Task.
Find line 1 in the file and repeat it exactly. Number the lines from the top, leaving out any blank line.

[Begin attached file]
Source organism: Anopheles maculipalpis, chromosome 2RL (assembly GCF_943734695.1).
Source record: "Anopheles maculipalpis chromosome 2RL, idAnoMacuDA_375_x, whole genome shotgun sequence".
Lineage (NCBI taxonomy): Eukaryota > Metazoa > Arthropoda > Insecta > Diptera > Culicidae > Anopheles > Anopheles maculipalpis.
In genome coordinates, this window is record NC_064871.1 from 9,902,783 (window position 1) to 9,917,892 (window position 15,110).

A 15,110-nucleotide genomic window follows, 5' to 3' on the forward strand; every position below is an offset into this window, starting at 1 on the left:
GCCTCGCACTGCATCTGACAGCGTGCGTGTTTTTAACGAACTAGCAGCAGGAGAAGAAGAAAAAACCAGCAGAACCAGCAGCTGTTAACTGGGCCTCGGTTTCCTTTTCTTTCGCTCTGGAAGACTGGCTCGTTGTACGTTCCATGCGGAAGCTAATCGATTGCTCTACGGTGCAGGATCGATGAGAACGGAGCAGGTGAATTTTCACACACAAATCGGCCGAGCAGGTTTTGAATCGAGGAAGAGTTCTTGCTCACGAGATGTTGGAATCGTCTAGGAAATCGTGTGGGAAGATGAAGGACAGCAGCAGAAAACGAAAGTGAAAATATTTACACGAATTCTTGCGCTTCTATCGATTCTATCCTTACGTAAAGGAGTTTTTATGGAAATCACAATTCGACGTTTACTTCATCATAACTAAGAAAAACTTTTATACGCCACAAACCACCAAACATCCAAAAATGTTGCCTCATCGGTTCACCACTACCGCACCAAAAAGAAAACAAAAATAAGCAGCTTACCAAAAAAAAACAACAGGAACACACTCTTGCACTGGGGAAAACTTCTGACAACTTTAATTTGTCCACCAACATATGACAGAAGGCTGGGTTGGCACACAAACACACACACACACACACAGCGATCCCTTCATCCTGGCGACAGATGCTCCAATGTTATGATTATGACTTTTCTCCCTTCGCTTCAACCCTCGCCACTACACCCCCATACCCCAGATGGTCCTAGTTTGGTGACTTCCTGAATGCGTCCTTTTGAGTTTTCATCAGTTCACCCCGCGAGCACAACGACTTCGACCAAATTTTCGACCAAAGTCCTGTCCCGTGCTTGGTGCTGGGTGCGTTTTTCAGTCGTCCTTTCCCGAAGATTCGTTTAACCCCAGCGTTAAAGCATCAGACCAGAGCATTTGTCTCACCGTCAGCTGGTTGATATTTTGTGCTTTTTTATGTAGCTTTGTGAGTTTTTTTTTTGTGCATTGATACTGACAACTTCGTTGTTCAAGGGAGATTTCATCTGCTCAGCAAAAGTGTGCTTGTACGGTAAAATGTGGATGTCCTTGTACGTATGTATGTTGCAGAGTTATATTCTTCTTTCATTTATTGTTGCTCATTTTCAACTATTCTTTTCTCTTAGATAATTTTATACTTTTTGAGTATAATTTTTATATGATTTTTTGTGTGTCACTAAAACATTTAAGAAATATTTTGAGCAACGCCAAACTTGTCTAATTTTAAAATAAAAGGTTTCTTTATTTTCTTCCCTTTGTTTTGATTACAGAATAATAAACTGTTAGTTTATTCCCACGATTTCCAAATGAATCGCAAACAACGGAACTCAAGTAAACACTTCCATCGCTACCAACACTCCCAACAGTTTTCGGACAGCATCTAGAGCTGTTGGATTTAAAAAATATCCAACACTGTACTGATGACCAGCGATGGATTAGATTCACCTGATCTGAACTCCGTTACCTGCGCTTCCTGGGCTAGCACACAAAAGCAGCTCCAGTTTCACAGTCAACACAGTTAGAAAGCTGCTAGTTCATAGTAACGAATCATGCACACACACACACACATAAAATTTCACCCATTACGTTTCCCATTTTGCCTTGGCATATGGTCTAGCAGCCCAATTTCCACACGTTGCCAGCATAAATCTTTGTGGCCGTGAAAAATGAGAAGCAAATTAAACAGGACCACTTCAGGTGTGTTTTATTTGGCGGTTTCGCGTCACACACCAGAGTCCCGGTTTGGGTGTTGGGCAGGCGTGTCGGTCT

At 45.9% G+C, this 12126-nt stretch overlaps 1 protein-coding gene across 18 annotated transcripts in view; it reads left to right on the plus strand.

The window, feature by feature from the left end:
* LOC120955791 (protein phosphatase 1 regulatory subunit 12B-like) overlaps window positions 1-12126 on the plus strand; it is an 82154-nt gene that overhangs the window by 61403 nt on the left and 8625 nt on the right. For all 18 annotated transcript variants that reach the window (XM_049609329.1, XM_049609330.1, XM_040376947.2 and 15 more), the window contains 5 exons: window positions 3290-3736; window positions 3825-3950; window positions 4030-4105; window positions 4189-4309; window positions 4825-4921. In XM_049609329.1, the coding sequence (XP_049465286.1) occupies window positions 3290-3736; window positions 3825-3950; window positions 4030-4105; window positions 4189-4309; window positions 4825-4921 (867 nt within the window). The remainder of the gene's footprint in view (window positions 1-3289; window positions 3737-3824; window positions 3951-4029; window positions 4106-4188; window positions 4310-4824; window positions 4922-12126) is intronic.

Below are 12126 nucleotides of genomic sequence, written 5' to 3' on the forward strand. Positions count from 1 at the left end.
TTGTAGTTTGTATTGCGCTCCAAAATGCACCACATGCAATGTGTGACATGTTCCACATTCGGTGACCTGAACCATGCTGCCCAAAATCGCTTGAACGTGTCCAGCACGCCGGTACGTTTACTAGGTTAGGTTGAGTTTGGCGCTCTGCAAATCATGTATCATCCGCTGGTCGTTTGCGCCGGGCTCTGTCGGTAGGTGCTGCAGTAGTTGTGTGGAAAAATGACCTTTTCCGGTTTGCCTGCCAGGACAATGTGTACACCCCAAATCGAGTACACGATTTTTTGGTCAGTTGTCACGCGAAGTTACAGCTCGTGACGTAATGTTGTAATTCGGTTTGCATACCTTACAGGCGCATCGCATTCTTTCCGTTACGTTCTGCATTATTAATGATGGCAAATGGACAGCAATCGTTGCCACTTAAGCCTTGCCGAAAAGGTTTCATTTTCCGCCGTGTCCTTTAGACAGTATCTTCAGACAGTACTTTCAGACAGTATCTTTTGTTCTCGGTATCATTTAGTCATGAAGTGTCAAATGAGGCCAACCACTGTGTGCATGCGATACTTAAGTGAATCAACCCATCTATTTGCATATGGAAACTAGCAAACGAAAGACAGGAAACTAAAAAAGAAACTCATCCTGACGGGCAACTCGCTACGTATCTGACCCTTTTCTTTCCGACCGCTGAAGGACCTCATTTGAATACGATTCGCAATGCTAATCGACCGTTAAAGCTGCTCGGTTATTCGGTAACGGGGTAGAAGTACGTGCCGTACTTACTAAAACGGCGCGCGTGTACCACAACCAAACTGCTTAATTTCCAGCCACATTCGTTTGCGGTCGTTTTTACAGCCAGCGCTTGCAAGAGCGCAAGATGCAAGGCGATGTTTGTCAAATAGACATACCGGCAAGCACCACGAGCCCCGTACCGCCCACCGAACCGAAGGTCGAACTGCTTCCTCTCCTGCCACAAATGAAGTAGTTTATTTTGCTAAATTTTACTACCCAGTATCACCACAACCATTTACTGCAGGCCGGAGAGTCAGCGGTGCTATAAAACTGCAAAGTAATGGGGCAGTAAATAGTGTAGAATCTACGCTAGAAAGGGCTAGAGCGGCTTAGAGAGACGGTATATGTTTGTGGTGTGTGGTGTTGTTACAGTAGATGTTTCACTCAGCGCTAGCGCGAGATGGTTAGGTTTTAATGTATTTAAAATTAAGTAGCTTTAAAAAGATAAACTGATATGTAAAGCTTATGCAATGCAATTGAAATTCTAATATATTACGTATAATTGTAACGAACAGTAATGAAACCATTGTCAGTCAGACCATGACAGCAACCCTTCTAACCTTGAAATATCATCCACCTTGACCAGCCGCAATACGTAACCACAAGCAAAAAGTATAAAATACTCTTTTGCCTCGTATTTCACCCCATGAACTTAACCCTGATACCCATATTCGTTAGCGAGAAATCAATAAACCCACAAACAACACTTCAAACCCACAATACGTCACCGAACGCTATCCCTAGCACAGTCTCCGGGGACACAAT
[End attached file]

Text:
Source organism: Anopheles maculipalpis, chromosome 2RL (assembly GCF_943734695.1).